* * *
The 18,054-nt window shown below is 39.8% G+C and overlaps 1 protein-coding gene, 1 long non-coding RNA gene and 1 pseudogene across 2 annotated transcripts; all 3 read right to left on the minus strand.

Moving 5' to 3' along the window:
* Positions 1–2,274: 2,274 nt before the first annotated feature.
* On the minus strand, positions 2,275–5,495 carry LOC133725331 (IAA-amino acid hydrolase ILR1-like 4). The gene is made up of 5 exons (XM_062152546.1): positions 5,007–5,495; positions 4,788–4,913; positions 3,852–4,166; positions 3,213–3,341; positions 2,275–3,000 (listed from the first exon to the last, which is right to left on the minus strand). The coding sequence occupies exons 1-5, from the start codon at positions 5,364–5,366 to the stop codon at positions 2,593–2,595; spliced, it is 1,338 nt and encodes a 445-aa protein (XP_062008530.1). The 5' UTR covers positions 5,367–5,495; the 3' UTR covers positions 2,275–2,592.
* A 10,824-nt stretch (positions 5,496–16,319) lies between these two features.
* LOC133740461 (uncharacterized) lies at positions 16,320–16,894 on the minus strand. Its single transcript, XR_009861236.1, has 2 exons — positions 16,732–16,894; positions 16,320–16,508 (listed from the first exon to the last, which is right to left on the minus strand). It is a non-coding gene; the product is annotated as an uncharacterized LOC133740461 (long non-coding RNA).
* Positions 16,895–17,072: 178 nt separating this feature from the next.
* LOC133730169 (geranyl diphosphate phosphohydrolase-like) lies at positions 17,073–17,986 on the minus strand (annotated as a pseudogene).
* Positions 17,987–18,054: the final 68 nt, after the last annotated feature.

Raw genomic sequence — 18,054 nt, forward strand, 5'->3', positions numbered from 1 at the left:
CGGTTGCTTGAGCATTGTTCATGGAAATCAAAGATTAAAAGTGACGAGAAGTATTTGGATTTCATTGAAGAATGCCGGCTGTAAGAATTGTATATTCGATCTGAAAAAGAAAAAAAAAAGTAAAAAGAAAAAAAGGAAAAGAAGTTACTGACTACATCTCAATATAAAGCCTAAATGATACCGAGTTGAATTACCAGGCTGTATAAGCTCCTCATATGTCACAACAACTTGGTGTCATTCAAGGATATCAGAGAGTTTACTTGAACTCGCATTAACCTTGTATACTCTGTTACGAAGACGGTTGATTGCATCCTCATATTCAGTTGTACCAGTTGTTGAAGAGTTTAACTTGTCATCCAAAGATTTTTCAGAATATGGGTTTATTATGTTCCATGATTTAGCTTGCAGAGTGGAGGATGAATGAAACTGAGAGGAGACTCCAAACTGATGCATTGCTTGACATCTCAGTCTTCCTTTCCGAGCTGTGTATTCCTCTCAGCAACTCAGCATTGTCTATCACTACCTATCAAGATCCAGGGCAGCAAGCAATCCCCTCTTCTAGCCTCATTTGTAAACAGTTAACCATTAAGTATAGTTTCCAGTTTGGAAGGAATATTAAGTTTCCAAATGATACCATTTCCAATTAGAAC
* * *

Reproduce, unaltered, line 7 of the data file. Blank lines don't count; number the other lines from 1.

* Positions 16,895–17,072: 178 nt separating this feature from the next.